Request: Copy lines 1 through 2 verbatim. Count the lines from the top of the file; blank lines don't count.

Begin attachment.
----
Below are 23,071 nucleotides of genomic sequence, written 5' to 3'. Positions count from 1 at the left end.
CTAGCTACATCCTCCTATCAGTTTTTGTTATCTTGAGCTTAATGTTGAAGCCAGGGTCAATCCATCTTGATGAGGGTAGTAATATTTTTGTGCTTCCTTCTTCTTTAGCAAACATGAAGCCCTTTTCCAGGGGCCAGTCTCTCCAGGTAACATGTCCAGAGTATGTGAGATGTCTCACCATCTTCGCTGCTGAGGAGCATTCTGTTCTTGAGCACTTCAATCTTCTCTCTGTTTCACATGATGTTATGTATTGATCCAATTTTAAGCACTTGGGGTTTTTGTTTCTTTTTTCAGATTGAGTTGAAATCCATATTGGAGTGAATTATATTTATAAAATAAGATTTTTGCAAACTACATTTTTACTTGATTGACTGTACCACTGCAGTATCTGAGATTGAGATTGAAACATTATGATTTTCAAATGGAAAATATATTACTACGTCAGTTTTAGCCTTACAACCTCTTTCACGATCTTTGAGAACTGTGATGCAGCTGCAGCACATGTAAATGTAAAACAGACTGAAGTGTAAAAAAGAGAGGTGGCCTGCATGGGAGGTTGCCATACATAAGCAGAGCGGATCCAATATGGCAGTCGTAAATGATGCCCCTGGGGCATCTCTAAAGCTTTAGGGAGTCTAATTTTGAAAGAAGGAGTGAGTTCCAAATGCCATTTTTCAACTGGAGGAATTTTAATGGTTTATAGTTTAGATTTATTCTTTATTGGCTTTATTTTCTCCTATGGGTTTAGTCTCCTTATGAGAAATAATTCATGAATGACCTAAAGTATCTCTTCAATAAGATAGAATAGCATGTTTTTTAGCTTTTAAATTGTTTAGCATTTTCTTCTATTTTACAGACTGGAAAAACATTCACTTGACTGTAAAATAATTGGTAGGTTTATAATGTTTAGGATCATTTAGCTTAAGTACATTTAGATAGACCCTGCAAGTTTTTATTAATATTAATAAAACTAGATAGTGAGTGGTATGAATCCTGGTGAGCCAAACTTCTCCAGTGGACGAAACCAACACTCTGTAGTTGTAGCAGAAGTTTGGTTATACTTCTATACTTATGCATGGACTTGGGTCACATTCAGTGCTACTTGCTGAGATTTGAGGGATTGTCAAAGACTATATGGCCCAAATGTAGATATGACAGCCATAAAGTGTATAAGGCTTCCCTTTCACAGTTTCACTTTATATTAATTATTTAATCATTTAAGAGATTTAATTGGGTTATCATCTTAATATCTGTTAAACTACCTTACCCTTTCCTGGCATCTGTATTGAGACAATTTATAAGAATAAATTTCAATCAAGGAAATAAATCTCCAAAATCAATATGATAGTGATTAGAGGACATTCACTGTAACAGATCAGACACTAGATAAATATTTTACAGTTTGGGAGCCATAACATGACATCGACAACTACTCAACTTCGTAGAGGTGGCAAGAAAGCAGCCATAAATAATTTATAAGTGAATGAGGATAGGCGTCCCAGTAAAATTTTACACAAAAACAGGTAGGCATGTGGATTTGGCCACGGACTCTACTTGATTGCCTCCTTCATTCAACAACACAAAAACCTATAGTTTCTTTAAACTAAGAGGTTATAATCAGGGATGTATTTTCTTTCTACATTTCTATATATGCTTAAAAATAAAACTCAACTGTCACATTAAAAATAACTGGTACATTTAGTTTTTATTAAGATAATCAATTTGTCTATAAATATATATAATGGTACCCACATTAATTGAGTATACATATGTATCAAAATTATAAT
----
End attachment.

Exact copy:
Below are 23,071 nucleotides of genomic sequence, written 5' to 3'. Positions count from 1 at the left end.
CTAGCTACATCCTCCTATCAGTTTTTGTTATCTTGAGCTTAATGTTGAAGCCAGGGTCAATCCATCTTGATGAGGGTAGTAATATTTTTGTGCTTCCTTCTTCTTTAGCAAACATGAAGCCCTTTTCCAGGGGCCAGTCTCTCCAGGTAACATGTCCAGAGTATGTGAGATGTCTCACCATCTTCGCTGCTGAGGAGCATTCTGTTCTTGAGCACTTCAATCTTCTCTCTGTTTCACATGATGTTATGTATTGATCCAATTTTAAGCACTTGGGGTTTTTGTTTCTTTTTTCAGATTGAGTTGAAATCCATATTGGAGTGAATTATATTTATAAAATAAGATTTTTGCAAACTACATTTTTACTTGATTGACTGTACCACTGCAGTATCTGAGATTGAGATTGAAACATTATGATTTTCAAATGGAAAATATATTACTACGTCAGTTTTAGCCTTACAACCTCTTTCACGATCTTTGAGAACTGTGATGCAGCTGCAGCACATGTAAATGTAAAACAGACTGAAGTGTAAAAAAGAGAGGTGGCCTGCATGGGAGGTTGCCATACATAAGCAGAGCGGATCCAATATGGCAGTCGTAAATGATGCCCCTGGGGCATCTCTAAAGCTTTAGGGAGTCTAATTTTGAAAGAAGGAGTGAGTTCCAAATGCCATTTTTCAACTGGAGGAATTTTAATGGTTTATAGTTTAGATTTATTCTTTATTGGCTTTATTTTCTCCTATGGGTTTAGTCTCCTTATGAGAAATAATTCATGAATGACCTAAAGTATCTCTTCAATAAGATAGAATAGCATGTTTTTTAGCTTTTAAATTGTTTAGCATTTTCTTCTATTTTACAGACTGGAAAAACATTCACTTGACTGTAAAATAATTGGTAGGTTTATAATGTTTAGGATCATTTAGCTTAAGTACATTTAGATAGACCCTGCAAGTTTTTATTAATATTAATAAAACTAGATAGTGAGTGGTATGAATCCTGGTGAGCCAAACTTCTCCAGTGGACGAAACCAACACTCTGTAGTTGTAGCAGAAGTTTGGTTATACTTCTATACTTATGCATGGACTTGGGTCACATTCAGTGCTACTTGCTGAGATTTGAGGGATTGTCAAAGACTATATGGCCCAAATGTAGATATGACAGCCATAAAGTGTATAAGGCTTCCCTTTCACAGTTTCACTTTATATTAATTATTTAATCATTTAAGAGATTTAATTGGGTTATCATCTTAATATCTGTTAAACTACCTTACCCTTTCCTGGCATCTGTATTGAGACAATTTATAAGAATAAATTTCAATCAAGGAAATAAATCTCCAAAATCAATATGATAGTGATTAGAGGACATTCACTGTAACAGATCAGACACTAGATAAATATTTTACAGTTTGGGAGCCATAACATGACATCGACAACTACTCAACTTCGTAGAGGTGGCAAGAAAGCAGCCATAAATAATTTATAAGTGAATGAGGATAGGCGTCCCAGTAAAATTTTACACAAAAACAGGTAGGCATGTGGATTTGGCCACGGACTCTACTTGATTGCCTCCTTCATTCAACAACACAAAAACCTATAGTTTCTTTAAACTAAGAGGTTATAATCAGGGATGTATTTTCTTTCTACATTTCTATATATGCTTAAAAATAAAACTCAACTGTCACATTAAAAATAACTGGTACATTTAGTTTTTATTAAGATAATCAATTTGTCTATAAATATATATAATGGTACCCACATTAATTGAGTATACATATGTATCAAAATTATAAT